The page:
Why Iran Does Not Accept IAEA Inspections?Javid Montazeran
For the first time after the implementation of the JCPOA, the International Atomic Energy Agency's (IAEA) Board of Governors passed a resolution on June 19, calling on Iran to fully cooperate with the IAEA in implementing NPT Safeguards Agreement and Additional Protocol. The reason behind the resolution was Iran’s not allowing IAEA inspectors in its two disputed facilities.
Addressing the IAEA resolution, Kazem Qarib Abadi, Iran's permanent representative to the Agency, pointed out that it will not make Iran allow inspections based on false and baseless claims, and that the Islamic Republic of Iran will react appropriately towards the resolution.
So far Iran has been firm on its decision to prevent the inspection of the sites mentioned in the resolution, drawing a reaction from the IAEA Director General, Rafael Grossi, who called on Iran to cooperate in a recent threatening remark.
Considering the provisions of the resolution and its calling for Iran’s full cooperation and clarification of the country’s declarations about the NPT Safeguards Agreement and Additional Protocol, and with regards to Iran’s harsh and clear reaction in rejecting the resolution, a lot of national and international experts now have a question: why doesn’t Iran allow the inspectors into the two sites in order to end the conflict while it knows the prevention might lead to a consensus against the country?
To get to a possible answer for the question, we should consider some points about the IAEA inspections:
IAEA’s reports on Iran and its reactions towards the country have become non-technical and political
One; the IAEA’s reports on Iran and its reactions towards the country have become non-technical and political since Yukiya Amano died and Rafael Grossi replaced him as the new head of the Agency. With exaggerations about normal events and issues like Iran preventing suspicious inspectors from visiting its nuclear sites, and with baseless claims by Israel about Iran’s undeclared nuclear activities, some of the issues that could be normally discussed between Iran and the IAEA, are now discussed in the meetings of the IAEA Board of Governors and result in resolutions against Iran. This is while the Agency should not rely on claims from unreliable sources or the information obtained through espionage activities. This all shows that the IAEA has acted against the legal and political norms and has not adhered to its normal legal and political process.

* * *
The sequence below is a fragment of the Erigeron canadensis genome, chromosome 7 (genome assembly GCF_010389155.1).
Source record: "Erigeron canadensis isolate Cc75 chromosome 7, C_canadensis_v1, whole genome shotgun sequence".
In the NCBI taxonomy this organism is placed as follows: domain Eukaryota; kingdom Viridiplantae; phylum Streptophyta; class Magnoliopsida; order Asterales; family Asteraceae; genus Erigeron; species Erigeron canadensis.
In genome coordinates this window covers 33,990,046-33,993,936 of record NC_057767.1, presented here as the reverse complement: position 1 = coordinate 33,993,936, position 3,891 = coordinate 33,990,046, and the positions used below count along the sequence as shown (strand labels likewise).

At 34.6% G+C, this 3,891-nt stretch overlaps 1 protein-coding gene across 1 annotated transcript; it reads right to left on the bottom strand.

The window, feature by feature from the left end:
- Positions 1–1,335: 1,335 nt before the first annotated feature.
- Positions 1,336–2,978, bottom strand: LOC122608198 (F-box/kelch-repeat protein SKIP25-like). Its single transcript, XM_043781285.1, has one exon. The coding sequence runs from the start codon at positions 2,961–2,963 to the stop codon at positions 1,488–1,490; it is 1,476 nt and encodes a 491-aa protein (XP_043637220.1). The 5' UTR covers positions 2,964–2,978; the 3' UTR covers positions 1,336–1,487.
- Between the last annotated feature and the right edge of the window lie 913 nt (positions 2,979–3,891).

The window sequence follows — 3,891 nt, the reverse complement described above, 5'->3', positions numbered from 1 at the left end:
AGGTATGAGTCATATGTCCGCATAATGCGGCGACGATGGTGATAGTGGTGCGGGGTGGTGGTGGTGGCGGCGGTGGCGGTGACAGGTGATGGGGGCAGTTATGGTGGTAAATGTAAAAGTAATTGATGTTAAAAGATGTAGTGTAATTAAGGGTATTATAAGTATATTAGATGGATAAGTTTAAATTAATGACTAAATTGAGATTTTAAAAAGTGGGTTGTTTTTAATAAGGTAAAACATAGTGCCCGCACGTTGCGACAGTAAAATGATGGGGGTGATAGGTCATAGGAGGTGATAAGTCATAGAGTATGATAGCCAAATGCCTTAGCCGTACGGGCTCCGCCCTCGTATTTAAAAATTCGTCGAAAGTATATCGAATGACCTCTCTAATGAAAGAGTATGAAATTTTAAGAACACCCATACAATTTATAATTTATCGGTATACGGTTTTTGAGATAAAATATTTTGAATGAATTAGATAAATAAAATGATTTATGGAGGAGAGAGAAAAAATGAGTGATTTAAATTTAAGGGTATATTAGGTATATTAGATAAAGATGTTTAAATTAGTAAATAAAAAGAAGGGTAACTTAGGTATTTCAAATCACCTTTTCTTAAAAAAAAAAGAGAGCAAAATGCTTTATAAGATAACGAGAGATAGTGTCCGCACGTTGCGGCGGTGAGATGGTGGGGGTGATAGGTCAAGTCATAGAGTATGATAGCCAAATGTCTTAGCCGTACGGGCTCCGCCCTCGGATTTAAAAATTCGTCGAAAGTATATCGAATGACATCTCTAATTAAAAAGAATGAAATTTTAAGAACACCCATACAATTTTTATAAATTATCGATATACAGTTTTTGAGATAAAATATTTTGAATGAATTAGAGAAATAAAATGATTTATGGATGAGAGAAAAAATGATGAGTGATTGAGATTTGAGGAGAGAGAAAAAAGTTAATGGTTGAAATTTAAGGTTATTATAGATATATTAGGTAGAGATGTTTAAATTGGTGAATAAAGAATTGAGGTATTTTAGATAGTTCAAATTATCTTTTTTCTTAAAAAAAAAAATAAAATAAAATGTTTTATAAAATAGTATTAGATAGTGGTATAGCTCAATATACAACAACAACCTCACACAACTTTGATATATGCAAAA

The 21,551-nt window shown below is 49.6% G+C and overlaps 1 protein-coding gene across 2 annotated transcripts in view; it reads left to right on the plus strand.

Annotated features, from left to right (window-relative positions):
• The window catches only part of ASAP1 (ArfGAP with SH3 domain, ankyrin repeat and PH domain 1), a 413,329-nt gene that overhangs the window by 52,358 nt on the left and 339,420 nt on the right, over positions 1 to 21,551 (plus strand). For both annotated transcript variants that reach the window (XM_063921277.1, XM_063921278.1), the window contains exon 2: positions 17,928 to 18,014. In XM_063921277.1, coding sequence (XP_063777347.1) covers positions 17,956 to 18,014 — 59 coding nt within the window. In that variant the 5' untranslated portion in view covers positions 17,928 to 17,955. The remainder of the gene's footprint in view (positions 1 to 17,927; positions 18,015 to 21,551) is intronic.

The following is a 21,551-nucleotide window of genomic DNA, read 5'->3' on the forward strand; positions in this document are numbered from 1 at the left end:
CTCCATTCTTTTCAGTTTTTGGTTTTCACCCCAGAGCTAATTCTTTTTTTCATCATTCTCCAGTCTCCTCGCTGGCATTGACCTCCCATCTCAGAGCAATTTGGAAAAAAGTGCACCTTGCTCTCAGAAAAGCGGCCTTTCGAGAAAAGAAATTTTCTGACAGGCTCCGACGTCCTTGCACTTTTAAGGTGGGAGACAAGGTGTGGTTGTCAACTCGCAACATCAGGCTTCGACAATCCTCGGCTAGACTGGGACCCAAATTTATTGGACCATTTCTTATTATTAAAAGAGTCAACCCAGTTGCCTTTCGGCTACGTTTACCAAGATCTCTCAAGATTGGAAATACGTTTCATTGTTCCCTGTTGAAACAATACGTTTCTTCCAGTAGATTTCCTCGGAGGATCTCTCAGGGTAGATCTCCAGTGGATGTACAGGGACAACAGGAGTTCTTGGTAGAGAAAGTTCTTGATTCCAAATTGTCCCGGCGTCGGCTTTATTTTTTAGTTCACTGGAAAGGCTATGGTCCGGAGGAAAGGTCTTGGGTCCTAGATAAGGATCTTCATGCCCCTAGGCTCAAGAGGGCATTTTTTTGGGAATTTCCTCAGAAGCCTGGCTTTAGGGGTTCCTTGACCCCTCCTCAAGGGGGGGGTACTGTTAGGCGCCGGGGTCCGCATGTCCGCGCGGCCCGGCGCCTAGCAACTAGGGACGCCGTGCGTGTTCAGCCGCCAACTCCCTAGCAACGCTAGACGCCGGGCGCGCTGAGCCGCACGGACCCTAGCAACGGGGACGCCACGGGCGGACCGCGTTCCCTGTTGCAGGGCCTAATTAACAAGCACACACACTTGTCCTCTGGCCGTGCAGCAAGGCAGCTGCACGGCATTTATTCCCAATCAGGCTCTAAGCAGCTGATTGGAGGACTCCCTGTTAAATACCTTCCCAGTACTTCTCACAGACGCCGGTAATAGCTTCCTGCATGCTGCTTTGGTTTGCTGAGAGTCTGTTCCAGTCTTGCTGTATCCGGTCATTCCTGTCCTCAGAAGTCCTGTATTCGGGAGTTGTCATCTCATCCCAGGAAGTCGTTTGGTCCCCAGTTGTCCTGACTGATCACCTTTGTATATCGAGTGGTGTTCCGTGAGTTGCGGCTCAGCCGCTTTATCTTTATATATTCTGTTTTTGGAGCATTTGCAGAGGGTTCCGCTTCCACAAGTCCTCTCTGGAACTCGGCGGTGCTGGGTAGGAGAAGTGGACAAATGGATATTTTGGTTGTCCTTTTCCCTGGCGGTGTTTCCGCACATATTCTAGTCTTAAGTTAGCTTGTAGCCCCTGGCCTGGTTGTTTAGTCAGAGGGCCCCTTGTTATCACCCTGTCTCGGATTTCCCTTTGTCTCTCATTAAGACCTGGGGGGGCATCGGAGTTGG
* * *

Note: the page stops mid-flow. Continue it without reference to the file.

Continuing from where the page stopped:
Iran is the only country that has allowed a lot of inspections by the IAEA.
Two; Iran has fully cooperated with the IAEA since the implementation of the JCPOA in 2016. In fact Iran is the only country that has allowed a lot of inspections by the IAEA. The call for the inspection of the two sites is thus totally non-technical and non-urgent, as the issue was raised ten years ago and its case was closed during the nuclear talks that ended in the JCPOA.
There have been reports about nuclear sabotages carried out by the IAEA inspectors in Iran and some other countries.
Three; Iran has reasons to belive the IAEA has sent some inspectors to spy on its nuclear facilities. Iran believes that some of the inspectors have helped the west in their efforts to make trouble for Iran’s nuclear case through their biased reports. Besides, there have been reports about nuclear sabotages carried out by the IAEA inspectors in Iran and some other countries. American officials have asserted that the Agency’s inspectors have been acting as intelligence agents; James Carney, a former White House press secretary said almost 8 years ago that the IAEA inspectors are like the US “eyes”.
Four is about Iran’s experience with the IAEA. Previous cases and demands by the Agency make Iranian officials conclude that even if they allow the inspection of the two nuclear facilities, it will not put an end to the IAEA claims and demands. In fact, Iranian authorities believe that if they give in to the Agency’s call for inspection, which is based on Israel’s false claims, such calls and demands would never end and there will probably be more false claims by the Zionists, leading to further irrational demands.
Five; ran is among the signatories of the Nuclear Non-Proliferation Treaty (NPT) and in 2003 the country implemented the Additional Protocol to the NPT too, making it clear that it is seeking a peaceful nuclear program. But, the NPT has not been ratified by the Iranian Parliament so the country has no obligation under international law to implement it. Yet, Iran is voluntarily implementing the Additional Protocol after under the JCPOA, consenting to the system of inspections. Therefore, in accordance with Iran's obligations and international regulations, the IAEA does not have the right to call for the inspection of facilities other than active nuclear sites in the country.
Javid Montazeran is a researcher who is focused on foreign and defense policies.
This op-ed was originally published in Persian at IrDiplomacy.ir.